Johnson v. Arizona, State of

Filing 30

ORDER - IT IS THEREFORE ORDERED: 1. Petitioner's Amended Petition for the Writ of Habeas Corpus (Doc. 10) is denied. 2. The Report and Recommendation (Doc. 28) is accepted. 3. Pursuant to Rule 11(a) of the Rules Governing Section 2254 Cases, in the event Petitioner files an appeal, the Court declines to issue a certificate of appealability because reasonable jurists would not find the Court's procedural ruling debatable. See Slack v. McDaniel, 529 U.S. 473, 484 (2000). 4. The Clerk of Court shall terminate this action. Signed by Judge G Murray Snow on 6/25/12. (LAD)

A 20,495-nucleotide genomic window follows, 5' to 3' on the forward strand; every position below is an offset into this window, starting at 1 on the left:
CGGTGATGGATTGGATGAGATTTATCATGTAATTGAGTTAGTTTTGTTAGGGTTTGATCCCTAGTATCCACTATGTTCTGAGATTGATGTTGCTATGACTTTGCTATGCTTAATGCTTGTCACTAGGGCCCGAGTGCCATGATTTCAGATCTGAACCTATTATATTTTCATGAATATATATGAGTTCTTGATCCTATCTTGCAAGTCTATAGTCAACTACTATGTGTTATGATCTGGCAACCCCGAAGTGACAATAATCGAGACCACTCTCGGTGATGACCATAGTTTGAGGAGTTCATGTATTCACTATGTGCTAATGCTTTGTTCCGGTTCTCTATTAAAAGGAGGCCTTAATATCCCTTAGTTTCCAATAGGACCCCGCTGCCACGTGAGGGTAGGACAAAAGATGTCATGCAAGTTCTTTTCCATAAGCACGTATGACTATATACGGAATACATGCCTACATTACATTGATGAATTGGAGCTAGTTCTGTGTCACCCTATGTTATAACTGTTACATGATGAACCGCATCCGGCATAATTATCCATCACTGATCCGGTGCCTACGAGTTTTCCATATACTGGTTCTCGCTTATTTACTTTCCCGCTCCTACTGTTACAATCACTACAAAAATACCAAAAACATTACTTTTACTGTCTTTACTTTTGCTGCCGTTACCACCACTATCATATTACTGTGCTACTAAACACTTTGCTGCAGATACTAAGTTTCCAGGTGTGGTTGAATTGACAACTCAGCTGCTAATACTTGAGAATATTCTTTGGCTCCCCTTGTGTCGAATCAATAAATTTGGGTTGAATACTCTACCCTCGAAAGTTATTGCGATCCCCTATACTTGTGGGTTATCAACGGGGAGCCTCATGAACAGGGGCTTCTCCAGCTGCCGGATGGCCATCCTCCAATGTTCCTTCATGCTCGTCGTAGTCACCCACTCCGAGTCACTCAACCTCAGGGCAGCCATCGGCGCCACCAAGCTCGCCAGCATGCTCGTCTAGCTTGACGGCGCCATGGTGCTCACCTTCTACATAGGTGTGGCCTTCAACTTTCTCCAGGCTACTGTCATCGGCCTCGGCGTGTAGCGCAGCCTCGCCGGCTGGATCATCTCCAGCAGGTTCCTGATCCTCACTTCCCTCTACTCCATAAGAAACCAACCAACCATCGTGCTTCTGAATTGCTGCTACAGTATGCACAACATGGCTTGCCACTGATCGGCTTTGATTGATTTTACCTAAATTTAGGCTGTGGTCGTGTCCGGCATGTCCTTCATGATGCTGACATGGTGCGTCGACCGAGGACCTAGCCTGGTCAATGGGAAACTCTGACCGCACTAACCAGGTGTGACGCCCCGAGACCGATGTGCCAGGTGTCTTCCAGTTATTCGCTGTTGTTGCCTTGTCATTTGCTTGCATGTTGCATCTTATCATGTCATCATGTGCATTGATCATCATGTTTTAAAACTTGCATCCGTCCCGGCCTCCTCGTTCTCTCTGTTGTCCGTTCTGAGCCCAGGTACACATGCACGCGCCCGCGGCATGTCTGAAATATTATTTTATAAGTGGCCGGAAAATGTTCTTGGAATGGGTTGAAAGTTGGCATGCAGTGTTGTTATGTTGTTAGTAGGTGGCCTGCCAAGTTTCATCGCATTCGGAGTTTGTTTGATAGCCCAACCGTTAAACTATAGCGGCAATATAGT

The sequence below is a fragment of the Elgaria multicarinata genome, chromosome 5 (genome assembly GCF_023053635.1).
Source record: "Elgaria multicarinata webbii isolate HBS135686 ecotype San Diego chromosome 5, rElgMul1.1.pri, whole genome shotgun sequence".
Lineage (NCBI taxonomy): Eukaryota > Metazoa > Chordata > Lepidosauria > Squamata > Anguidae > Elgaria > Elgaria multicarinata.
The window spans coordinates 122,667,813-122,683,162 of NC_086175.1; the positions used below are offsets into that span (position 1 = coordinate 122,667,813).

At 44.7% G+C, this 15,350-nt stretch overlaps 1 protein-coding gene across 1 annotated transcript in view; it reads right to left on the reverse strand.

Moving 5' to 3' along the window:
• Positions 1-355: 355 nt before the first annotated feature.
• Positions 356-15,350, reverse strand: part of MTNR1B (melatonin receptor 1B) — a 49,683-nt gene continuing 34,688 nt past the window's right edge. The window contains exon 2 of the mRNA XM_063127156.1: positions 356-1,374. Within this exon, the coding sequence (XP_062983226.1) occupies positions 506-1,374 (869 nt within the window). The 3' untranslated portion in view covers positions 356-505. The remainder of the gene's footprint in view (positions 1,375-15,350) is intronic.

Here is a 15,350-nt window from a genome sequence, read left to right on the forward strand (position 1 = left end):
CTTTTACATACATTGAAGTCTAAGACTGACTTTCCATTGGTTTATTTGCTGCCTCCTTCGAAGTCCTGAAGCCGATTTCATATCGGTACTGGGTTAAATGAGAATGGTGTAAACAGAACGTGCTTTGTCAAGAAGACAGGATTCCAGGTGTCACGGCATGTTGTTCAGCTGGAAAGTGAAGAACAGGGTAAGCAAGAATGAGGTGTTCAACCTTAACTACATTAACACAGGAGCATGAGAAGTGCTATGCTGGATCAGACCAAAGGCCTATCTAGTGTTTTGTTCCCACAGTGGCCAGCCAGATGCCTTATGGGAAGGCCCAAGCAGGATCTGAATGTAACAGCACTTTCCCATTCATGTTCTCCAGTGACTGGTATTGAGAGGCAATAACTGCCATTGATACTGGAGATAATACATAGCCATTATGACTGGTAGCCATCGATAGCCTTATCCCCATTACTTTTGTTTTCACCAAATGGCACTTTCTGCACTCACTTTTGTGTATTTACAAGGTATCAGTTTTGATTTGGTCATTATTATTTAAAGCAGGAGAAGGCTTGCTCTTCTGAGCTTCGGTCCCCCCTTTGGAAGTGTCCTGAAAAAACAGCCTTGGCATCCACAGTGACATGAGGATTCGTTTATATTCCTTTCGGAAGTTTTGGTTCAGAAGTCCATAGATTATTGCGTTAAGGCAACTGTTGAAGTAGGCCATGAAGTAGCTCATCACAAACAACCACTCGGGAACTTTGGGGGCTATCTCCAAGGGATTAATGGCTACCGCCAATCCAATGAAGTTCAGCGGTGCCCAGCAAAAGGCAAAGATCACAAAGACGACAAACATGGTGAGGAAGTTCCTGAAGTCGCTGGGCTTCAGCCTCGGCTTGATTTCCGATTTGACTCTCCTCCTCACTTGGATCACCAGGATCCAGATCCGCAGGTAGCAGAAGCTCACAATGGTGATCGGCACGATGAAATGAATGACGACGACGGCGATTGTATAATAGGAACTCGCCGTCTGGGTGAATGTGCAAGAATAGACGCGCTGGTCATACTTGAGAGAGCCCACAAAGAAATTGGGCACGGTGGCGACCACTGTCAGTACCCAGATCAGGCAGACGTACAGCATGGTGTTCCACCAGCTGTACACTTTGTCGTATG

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1 WO 2 3 4 5 6 IN THE UNITED STATES DISTRICT COURT 7 FOR THE DISTRICT OF ARIZONA 8 9 Eugene Boyd Johnson, Petitioner, 10 11 vs. 12 The State of Arizona, et al., 13 Respondents. 14 ) ) ) ) ) ) ) ) ) ) ) ) No. CV-10-2096-PHX-GMS ORDER 15 16 Pending before this Court is a Petition for Writ of Habeas Corpus filed by Petitioner 17 Eugene Boyd Johnson. (Doc. 1). Magistrate Judge Steven P. Logan has issued a Report and 18 Recommendation (“R & R”) in which he recommended that the Court deny the petition with 19 prejudice; Petitioner has objected to the R & R. (Docs. 28, 29). Because objections have been 20 filed, the Court will review the petition de novo. See United States v. Reyna-Tapia, 328 F.3d 21 1114, 1121 (9th Cir.2003) (en banc). For the following reasons, the Court accepts the report 22 and recommendation, and denies the petition. 23 BACKGROUND 24 On August 30, 2004, Petitioner was found guilty after a jury trial in Superior Court, 25 Maricopa County, of one count of robbery and two counts of armed robbery. (Doc. 17-1, Ex. 26 B). Petitioner was sentenced to 31.5 years in prison on December 2, 2004. (Doc. 17-1, Ex. 27 C). Petitioner appealed his conviction, and the Arizona Court of Appeals affirmed the 28 conviction but added one day to his pre-sentence incarceration credit. (Doc. 17-1, Ex. A). 1 The Arizona Supreme Court denied review of the appeal. (Doc. 17-2, Ex. F). 2 On June 15, 2007, Petitioner filed a Notice of Post-Conviction Relief in the Maricopa 3 County Superior Court. (Doc. 23, Ex. R). After his court-appointed attorney stated that she 4 was unable to find any cause for relief in the record, Petitioner filed a pro se petition on 5 January 28, 2008. (Doc. 18-1, Ex. H). The petition was denied on April 21, 2008, and the 6 Court of Appeals denied review of Petitioner’s appeal on October 2, 2009. (Doc. 18-4, Ex. 7 J; Doc. 19-1, Ex. M). 8 Petitioner filed a Petition for Writ of Habeas Corpus in this Court on September 29, 9 2010, and a Second Amended Petition for Writ of Habeas Corpus on January 27, 2011. 10 (Docs. 1, 10). Petitioner alleges nine grounds for relief, as follows: 1) The state prosecutor 11 committed misconduct during jury selection, 2) Petitioner’s rights under the Confrontation 12 Clause of the Sixth Amendment were violated at trial, 3) Petitioner’s right to compulsory 13 process was violated, 4) Petitioner’s due process rights were violated because he was 14 convicted even though the evidence was insufficient to support a conviction, 5) Petitioner 15 never received an evidentiary hearing in his previous petitions, 6) Petitioner’s trial counsel 16 provided ineffective assistance, 7) Petitioner’s direct appeal attorney provided ineffective 17 assistance, 8) Petitioner’s direct appeal attorney had a conflict of interest, and 9) Petitioner 18 was denied his due process rights by evidentiary rulings at trial. (Doc. 10). Respondent filed 19 a timely response, and Petitioner filed a 138-page reply. (Docs. 17, 26). 20 On March 27, 2012, Magistrate Judge Logan issued an R & R in which he 21 recommends that the Court find that Petitioner had failed to exhaust Grounds One, Three, 22 Four, and Eight, and that he was procedurally defaulted from returning to state court to 23 pursue them. Magistrate Judge Logan further recommends that the Court find that Ground 24 Five and Ground Nine are not cognizable on habeas review, and that it dismiss Grounds Two, 25 Six, and Seven on the merits. 26 27 28 -2- 1 2 DISCUSSION I. Legal Standard 3 The writ of habeas corpus affords relief to persons in custody in violation of the 4 Constitution, laws, or treaties of the United States. 28 U.S.C. § 2241(c)(3) (2006). The writ 5 may be granted by “the Supreme Court, any justice thereof, the district courts and any circuit 6 judge within their respective jurisdictions.” 28 U.S.C. § 2241(a). Review of Petitions for 7 Habeas Corpus is governed by the Antiterrorism and Effective Death Penalty Act of 1996 8 (“AEDPA”). 28 U.S.C. § 2244 et seq. (2006). 9 A. Statute of Limitations under AEDPA 10 Under AEDPA, petitions for habeas corpus must be filed within one year of the start 11 of the limitations period. See Pace v. DiGuglielmo, 544 U.S. 408, 410 (2005) (AEDPA 12 “establishes a 1-year statute of limitations for filing a federal habeas corpus petition”) (citing 13 28 U.S.C. § 2244(d)(1)). The limitation period begins to run when the state conviction 14 becomes final—either “upon ‘the conclusion of direct review or the expiration of the time 15 for seeking such review.’” White v. Klitzkie, 281 F.3d 920, 923 (9th Cir. 2002) (quoting 28 16 U.S.C. § 2244(d)(1)(A)). The limitations period is subject to statutory tolling under the terms 17 of AEDPA or equitable tolling under extraordinary circumstances. 18 B. 19 Habeas relief is not available to petitioners who do not properly exhaust their state 20 court procedural remedies prior to filing their federal petitions. 28 U.S.C. § 2254(b)(1). In 21 order to satisfy the exhaustion requirement, a petitioner must give state courts the opportunity 22 to pass upon and correct alleged violations of the prisoner’s federal rights. Duncan v. Henry, 23 513 U.S. 364, 365 (1995) (citing Picard v. Connor, 404 U.S. 270, 275 (1971)); see Coleman 24 v. Thompson, 501 U.S. 722, 731 (1991) (holding that “a state prisoner’s federal habeas 25 petition should be dismissed if the prisoner has not exhausted available state remedies as to 26 any of his federal claims”) (citations omitted); Hiivala v. Wood, 195 F.3d 1098, 1106 (9th 27 Cir. 1999) (“A habeas petitioner must give the state courts the first opportunity to review any 28 claim of federal constitutional error before seeking federal habeas review of that claim.”) Exhaustion of State Remedies -3- 1 (citing Rose v. Lundy, 455 U.S. 509, 518–19 (1982)). Except in cases “carrying a life 2 sentence or the death penalty, ‘claims of Arizona state prisoners are exhausted for the 3 purposes of federal habeas once the Arizona State Court of Appeals has ruled on them.’” 4 Castillo v. McFadden, 399 F.3d 993, 998 n.3 (9th Cir. 2005) (quoting Swoopes v. Sublett, 5 196 F.3d 1008, 1010 (9th Cir. 1999).1 1. 6 Fair Presentation 7 To provide the state with the necessary opportunity to review the claim a petitioner 8 must fairly present the claim in each appropriate state court. A claim is not fairly presented 9 unless a petitioner “explicitly indicated” that “the claim was a federal one” in the state court 10 litigation. Lyons v. Crawford, 232 F.3d 666, 669 (9th Cir. 2000), as amended, 247 F.3d 904 11 (9th Cir. 2001) (emphasis in original). A petitioner explicitly indicates that a claim is federal 12 by including “reference to a specific federal constitutional guarantee, as well as a statement 13 of the facts that entitle the petitioner to relief.” Gray v. Netherland, 518 U.S. 152, 162–63 14 (1996). A petitioner does not fairly present a state court with a federal claim merely by 15 including “general appeals to broad constitutional principles, such as due process, equal 16 protection, and the right to a fair trial.” Hiivala v. Wood, 195 F.3d 1098, 1106 (9th Cir. 1999) 17 (citing Gray, 518 U.S. at 162–63). 2. 18 Excuse from Exhaustion Requirement 19 In certain limited circumstances, habeas petitions may be considered by the federal 20 court, even if the petitioner did not exhaust the claims by fairly presenting them in state 21 court. Excuse from exhaustion is available when either “(i) there is an absence of available 22 State corrective process; or (ii) circumstances exist that render such process ineffective to 23 protect the rights of the applicant.” 28 U.S.C. § 2254(b)(1)(B). The Ninth Circuit has held 24 25 26 27 28 1 Failure to exhaust state court remedies does not prevent a court from denying a petition on the merits should it deem such denial proper. 28 U.S.C. § 2254(b)(2); see Duncan v. Walker, 533 U.S. 167, 183 (2001) (Souter, J., concurring) (stating that the “AEDPA gives a district court the alternative of simply denying a petition containing unexhausted but nonmeritorious claims”). -4- 1 that 28 U.S.C. § 2254(b)(1)(B)(ii) may be satisfied when “the highest state court has recently 2 addressed the issue raised in the petition and resolved it adversely to the petitioner.” Sweet 3 v. Cupp, 640 F.2d 233, 236 (9th Cir. 1981). It may also be satisfied when “there is no 4 opportunity to obtain redress in state court or if the corrective process is so clearly deficient 5 as to render futile any effort to obtain relief.” Duckworth v. Serrano, 454 U.S. 1, 3 (1981). 6 C. 7 Habeas review is also not available to petitioners whose claims are procedurally 8 defaulted. A claim may be procedurally defaulted in one of two ways. First, a claim is 9 procedurally defaulted when it was raised in state court, but the state court denied relief 10 based upon “an independent and adequate state procedural rule.” Coleman v. Thompson, 501 11 U.S. 722, 750 (1991). Second, claims that were not exhausted in state court are procedurally 12 defaulted if the district court determines that a return to state court would be futile because 13 procedural rules would eliminate “the likelihood that a state court will accord the habeas 14 petitioner a hearing on the merits of the claim.” Harris v. Reed, 489 U.S. 255, 268–70 (1989) 15 (O’Connor, J., concurring). A federal court may only hear a claim that has been procedurally 16 defaulted if a petitioner “can demonstrate cause for the default and actual prejudice as a result 17 of the alleged violation of federal law, or demonstrate that failure to consider the claims will 18 result in a fundamental miscarriage of justice.” Coleman, 501 U.S. at 750. 19 Procedural Default 2. Miscarriage of Justice 20 Absent cause and prejudice for a procedural default, a petitioner must show that 21 failing to consider a habeas petition would result in a fundamental miscarriage of justice. To 22 meet this standard, a petitioner must show that “a constitutional violation has probably 23 resulted in the conviction of one who is actually innocent.” Schlup v. Delo, 513 U.S 298, 327 24 (1995) (quoting Murray v. Carrier, 477 U.S. 478, 496 (1986)). A miscarriage of justice claim 25 is not a constitutional claim for relief, but merely “a gateway through which a habeas 26 petitioner must pass to have his otherwise barred constitutional claim considered on the 27 merits.” Schlup, 513 U.S. at 315 (quoting Herrera v. Collins, 506 U.S. 390, 404 (1993)). 28 D. Standard of Review -5- 1 A court reviewing a petition alleging that a state court violated a constitutional rule 2 can grant relief only if the state court decision was “contrary to, or involved an unreasonable 3 application of”clearly established law. Williams v. Taylor, 529 U.S. 362, 391 (2000). Clearly 4 established federal law consists of “the governing principle or principles set forth by the 5 Supreme Court at the time the state court renders its decision.” Lockyer v. Andrade, 538 U.S. 6 63, 71–72 (2003) (citing Bell v. Cone, 535 U.S. 685, 698 (2002)). Habeas is not granted 7 merely when a federal court disagrees with a state court’s constitutional interpretation: “the 8 most important point is that an unreasonable application of federal law is different than an 9 incorrect application of federal law.” Williams, 529 U.S. at 410 (emphasis in original). 10 II. Analysis 11 In the R & R, Magistrate Judge Logan recommended that the Court find that four of 12 Petitioner’s grounds for relief were never properly exhausted and have been procedurally 13 defaulted, two were not cognizable on habeas review, and three should be dismissed on the 14 merits. (Doc. 28). The Court has reviewed the original petition, Respondents’ answer, 15 Petitioner’s reply, Magistrate Judge Logan’s R & R, and Petitioner’s objections. (Docs. 10, 16 17, 26, 28, 29). After reviewing the R & R de novo in light of Petitioner’s objections, the 17 Court agrees with Magistrate Judge Logan and adopts all of the findings of the R & R. The 18 discussion below addresses only those issues specifically argued in Petitioner’s objections. 19 A. 20 The R & R recommends that the Court find that Grounds One, Three, Four, and Eight 21 were not fairly presented in state court, and that because Petitioner would be barred from 22 bringing them in state court now, they are procedurally defaulted. The claims are discussed 23 below. 24 Procedurally Defaulted Claims 1. Ground One 25 In Ground One, petitioner claimed that the state prosecutor engaged in misconduct 26 when he asked potential jurors whether they would be able to find Petitioner guilty of armed 27 robbery even if there was no evidence that Petitioner was actually armed. (Doc. 10 at 5). 28 Petitioner did not bring this issue as a direct claim in any state court proceeding; instead he -6- 1 claimed in his Rule 32 proceeding that his attorney was ineffective for not bringing it. (Doc. 2 18-1, Ex. H). In his objections, Petitioner argues the merits of the claim, but does not contest 3 the fact that he did not raise it on appeal. Instead, he again frames the claim within the 4 context of an ineffective assistance claim, writing that “[b]y not filing arguments on this issue 5 Appellate Counsel failed to defend the Petitioner’s Constitutional Rights and prejudiced any 6 further appeals on the issues.” (Doc. 29 at 3). As discussed below, the Court agrees with the 7 R & R that the ineffective assistance of counsel claim is meritless and does not provide an 8 excuse for the procedural default on Ground One. Ground One is procedurally defaulted. 9 2. Ground Three 10 Petitioner claims that he was denied his right to compulsory process under the Sixth 11 Amendment when his attorney failed to call two alibi witnesses. As Magistrate Judge Logan 12 noted, Petitioner “is challenging the actions of his own counsel, not the actions of the state 13 court or the state prosecutor,” and the claim is therefore better analyzed as part of the 14 ineffective assistance of counsel claim. (Doc. 28 at 8). To the extent that Ground Three 15 alleges denial of compulsory process by a state actor, Magistrate Judge Logan noted that the 16 claim was not fairly presented to state court and has since been procedurally defaulted. (Doc. 17 28 at 9). Petitioner’s objections do not address the fair presentation of this claim, but instead 18 argue the merits. (Doc. 29 at 5). Ground Three is procedurally defaulted. 19 3. Ground Four 20 In Ground Four, Petitioner claims that there was never evidence of an actual weapon 21 being used, and that the conviction for armed robbery therefore violated his Due Process 22 rights. (Doc. 10 at 6). As Magistrate Judge Logan notes, Petitioner never raised this claim 23 in any state proceeding, but instead argued in his Rule 32 proceeding that his trial lawyer had 24 been ineffective for not raising it. (Doc. 28 at 9; Doc. 18-1 Ex. H). Petitioner’s objections to 25 Magistrate Judge Logan’s recommendation regarding Ground Four are addressed to his 26 request for an evidentiary hearing, and do not counter the argument that the claim was never 27 presented to state court and has been procedurally defaulted. (Doc. 29 at 5–6). Ground Four 28 is procedurally defaulted. -7- 1 4. Ground Eight 2 In Ground Eight, Petitioner argues that his appellate counsel, whom he claims was a 3 colleague of his trial counsel, failed to present claims that the trial counsel was ineffective 4 because of a conflict of interest based on their collegial relationship. (Doc. 10 at 9). As 5 Magistrate Judge Logan noted, Petitioner claims that his appellate counsel suffered from a 6 conflict of interest only in his original Rule 32 proceeding, and did not mention it in his 7 petition for review to the Arizona Court of Appeals. (Doc. 19-1, Ex. L). In his objections, 8 Petitioner again argues the merits of the claim, but does not address the issue of fair 9 presentation or procedural default. (Doc. 19 at 20) (“Bottom line here is Appellate Counsel 10 acted in interest other than this Petitioner and his constitutional rights on direct appeal by 11 refusing to file ineffective assistance on Trial Lawyer and disavowal of this Petitioner’s 12 attempts to do so.”). Ground Eight is procedurally defaulted. 13 B. 14 Magistrate Judge Logan recommends that Ground Five and Ground Nine both be 15 dismissed because they are not cognizable on habeas review. The claims will be addressed 16 in turn. 17 Non-Cognizable Claims 1. Ground Five 18 Petitioner’s Fifth Ground for relief is a request for an evidentiary hearing. Magistrate 19 Judge Logan addressed the request for an evidentiary hearing and recommended that it be 20 denied because the “petition fails to raise any colorable claim for relief.” (Doc. 28 at 19). In 21 his objections, Petitioner states that he “would like to point out that multiple violations 22 constitutional rights and the magnitude of them are facts for this Court to plainly see.” (Doc. 23 29 at 6). As noted above and below, after reviewing the R & R de novo, the Court agrees 24 with its conclusions, and consequentially agrees that there are no grounds for an evidentiary 25 hearing. 26 2. Ground Nine 27 In Ground Nine, Petitioner argues that relevant evidence was excluded at trial in 28 violation of Arizona state law, and that he was thereby denied his Due Process rights under -8- 1 federal law. (Doc. 10 at 10). Magistrate Judge Logan notes that Petitioner cited to the 2 Arizona Rules of Evidence, and noted that a petitioner may not “transform a state-law issue 3 into a federal one merely by asserting a violation of due process.” Langford v. Day, 110 F.3d 4 1380, 1389 (9th Cir. 1996). In his objections, Petitioner continues to argue that the evidence 5 regarding his physical appearance “clearly proves this Petitioner’s innocence.” (Doc. 29 at 6 20). Petitioner himself, however, describes the claim as comprising “repeated violations of 7 Rule 403 of Arizona Rules of Evidence.” (Doc. 29 at 20). The claim is not cognizable on 8 habeas review. 9 C. 10 11 12 Claims Addressed on the Merits Magistrate Judge Logan recommends dismissing Ground Two, Ground Six, and Ground Seven under the AEDPA standard of review. See 28 U.S.C. § 2254(d). 1. Claim Two 13 Petitioner claims that his rights under the Confrontation Clause of the Sixth 14 Amendment were violated when a police officer was allowed to testify at trial about the 15 statements of a clerk at one of the stores that was robbed. (Doc. 10 at 6). As Magistrate 16 Logan noted, the Court of Appeals considered this claim and found that one of the statements 17 was admitted as an excited utterance, and other statements were elicited from the police 18 officer by Petitioner’s attorney. (Doc. 28 at 12–13). Applying Crawford v. Washington, 541 19 U.S. 36 (2004) and the invited error doctrine, the Court of Appeals found that there was no 20 violation. Magistrate Judge Logan found that the application of Crawford was not contrary 21 to clearly established federal law, and that the invited error doctrine was a procedural bar 22 precluding habeas review. (Doc. 28 at 15). In his reply, Petitioner alleges that the prosecutors 23 doctored the surveillance video and reiterates his Confrontation Clause argument, stating that 24 “[f]ace to face confrontation enhances the accuracy of fact finding by reducing the risk that 25 a witness will wrongfully implicate an innocent person.” (Doc. 29 at 4). Petitioner does not 26 address either the excited utterance doctrine or the invited error doctrine, and thereby does 27 not counter the grounds on which Magistrate Judge Logan recommended that Ground One 28 be dismissed. The Court adopts the R & R with respect to Ground Two. -9- 1 2. Ground Six 2 In Ground Six, Petitioner alleges that his trial counsel provided ineffective assistance 3 because he a) did not object when the prosecutor asked potential jurors whether they could 4 convict for armed robbery in the absence of a finding that Petitioner was in fact armed, b) did 5 not raise the Confrontation Clause argument, and c) did not call Petitioner’s alibi witnesses. 6 Magistrate Judge Logan discussed the two-prong test of Strickland v. Washington, 466 U.S. 7 668 (1984), which requires that an ineffective assistance of counsel claim cannot succeed 8 unless a petitioner shows that a counsel’s performance fell below an objective standard of 9 reasonableness and that there is a reasonable probability that counsel’s errors prejudiced the 10 defendant. (Doc. 28 at 15). 11 Under Arizona law, a person may be convicted of armed robbery even if he is holding 12 only a simulated deadly weapon, and the Arizona Supreme Court has held that suggesting 13 a gun under a piece of clothing qualifies as a simulated deadly weapon. (Doc. 28 at 16). The 14 Court of Appeals thus found that the Confrontation Clause claim was meritless. Therefore, 15 failing to bring the Confrontation Clause claim at trial could not have constituted a deficient 16 performance that prejudiced Petitioner. (Id.). Further, the alibi witnesses were duplicative of 17 a witness that was called, and failing to call them “fell within the wide range of reasonable 18 assistance.” (Doc. 28 at 17). 19 In his objections to these determinations by Magistrate Judge Logan, Petitioner cites 20 to cases that affirm that prosecutorial misconduct can constitute a Due Process violation, but 21 does not address the fact that in his particular trial, the conduct of the prosecutor conformed 22 with well-established law. (Doc. 29 at 7). He states only that the Prosecutor used “improper 23 methods,” but offers no support for the statement other than stock citations to prosecutorial 24 misconduct cases. (Id.) (emphasis in original). Regarding his claim that his attorney was 25 ineffective because he did not make Petitioner’s Confrontation Clause argument, Petitioner 26 again cites only to general Confrontation Clause cases; he does not discuss the actual grounds 27 on which the claim was found not to be valid. (Doc. 29 at 10). Finally, he reiterates that the 28 alibi witnesses were available to testify, but does not address the finding that their testimony - 10 - 1 would be duplicative. (Doc. 29 at 10). 2 Petitioner’s objections do not address the grounds upon which the Magistrate Judge 3 recommended that Ground Six be dismissed. With regards to the prosecutorial misconduct 4 claim and the Confrontation Clause claim, the Court adopts the R & R completely. Regarding 5 the claim that the trial attorney was ineffective because he failed to call the alibi witnesses, 6 the Court adopts the R & R but adds one fact from the record not discussed by either party. 7 Petitioner’s trial attorney filed a motion in limine to prevent the state from introducing 8 recorded telephone calls between Petitioner and the witnesses he now states his attorney 9 should have called. (Doc. 19-1, Ex. S at 47–49). On these recorded conversations, Petitioner 10 was speaking to these witnesses “about dates that he was with her and both of them about 11 people who could testify that that’s where he was,” even though “[t]hose dates and those time 12 frames are inconsistent with what each of those witnesses said at a subsequent interview.” 13 (Id.). The Court held that so long as the government did not disclose that the tapes were made 14 from jail, they could be introduced for impeachment purposes. (Id. at 52). The Court’s ruling 15 further suggests why a competent lawyer would choose not to call Petitioner’s alibi 16 witnesses. 17 3. Ground Seven 18 Petitioner claims that his appellate counsel was ineffective because she a) did not raise 19 the prosecutorial misconduct issue, b) did not raise the Confrontation Clause issue, c) did not 20 raise the Compulsory process issue, and d) did not argue that there was insufficient evidence 21 introduced at trial to convict him. (Doc. 10 at 8). Magistrate Judge Logan recommends that 22 the ground be dismissed because a) the prosecutorial misconduct argument was without 23 merit, b) the appellate counsel did raise the Confrontation Clause issue, c) the failure to call 24 alibi witnesses cannot be construed as a Compulsory process claim because the state did not 25 deny Petitioner’s right to call the witnesses, and thus there was no purpose in raising it on 26 appeal, and d) the appellate counsel did raise the issue with regards to one claim, and with 27 regards to the others the claim was meritless. (Doc. 28 at 18–19). 28 In his objections, Petitioner again states the reasons he believes the claims are valid, - 11 - 1 which were considered and rejected elsewhere in the R & R and in this Order. (Doc. 29 at 2 12–19). He again does not address settled Arizona law that one can be convicted of armed 3 robbery by suggesting that one is armed with a hand under a piece of clothing. See State v. 4 Bousley, 171 Ariz. 166, 167, 829 P.2d 1212, 1213 (1992). He does not address the grounds 5 upon which the Court of Appeals found there was no Confrontation Clause violation. He 6 does not address the fact that his appellate attorney cannot bring a claim for the denial of 7 compulsory process when his trial attorney elected not to call witnesses. He does not address 8 the fact that his appellate attorney in fact argued that the evidence was insufficient to merit 9 a conviction. Petitioner does not address the reasoning supporting the R & R’s conclusions 10 in his objections, and this Court adopts the reasoning of the R & R. 11 D. 12 In his objections, Petitioner notes correctly that ineffective assistance of counsel can 13 constitute cause for procedural default. (Doc. 29 at 21–22). Since this Court adopts the R & 14 R’s recommendation that there was no ineffective assistance here, Petitioner has shown no 15 cause for procedural default. Petitioner additionally notes that procedural default may be 16 excused when “a constitutional violation has probably resulted in the conviction of a person 17 who is actually innocent.” Murray, 477 U.S. at 496. Petitioner states that some of the video 18 evidence that was not shown to the jury “could have revealed suspect had no tattoos on his 19 arms” when Petitioner in fact has tattoos on his arms. Nowhere in the record of this case is 20 there any suggestion that actual exculpatory evidence was withheld from Petitioner, and his 21 musings about what video evidence could have shown do not meet Murray’s high standard. 22 Petitioner’s procedurally defaulted claims will not be considered. Cause for Procedural Default 23 E. 24 Pursuant to Rule 11(a) of the Rules Governing Section 2255 Cases, in the event 25 Movant files an appeal, the Court declines to issue a certificate of appealability because 26 reasonable jurists would not find the Court’s procedural rulings debatable, and would not 27 “find the district court’s assessment of the constitutional claims debatable or wrong.” Slack 28 v. McDaniel, 529 U.S. 473, 484 (2000). Certificate of Appealability - 12 - 1 CONCLUSION 2 Magistrate Judge Logan’s R & R properly concludes that four grounds are 3 procedurally defaulted, two grounds are not cognizable on habeas review, and three grounds 4 should be dismissed on the merits. Petitioner’s objections merely re-argue the merits of his 5 claim and generally do not address the reasoning on which the R & R is based. In those cases 6 where Petitioner does challenge that reasoning, the Court finds that the R & R is correct. 7 IT IS THEREFORE ORDERED: 8 1. 9 Petitioner’s Amended Petition for the Writ of Habeas Corpus (Doc. 10) is denied. 10 2. The Report and Recommendation (Doc. 28) is accepted. 11 3. Pursuant to Rule 11(a) of the Rules Governing Section 2254 Cases, in the event 12 Petitioner files an appeal, the Court declines to issue a certificate of appealability because 13 reasonable jurists would not find the Court’s procedural ruling debatable. See Slack v. 14 McDaniel, 529 U.S. 473, 484 (2000). 15 4. The Clerk of Court shall terminate this action. 16 DATED this 25th day of June, 2012. 17 18 19 20 21 22 23 24 25 26 27 28 - 13 -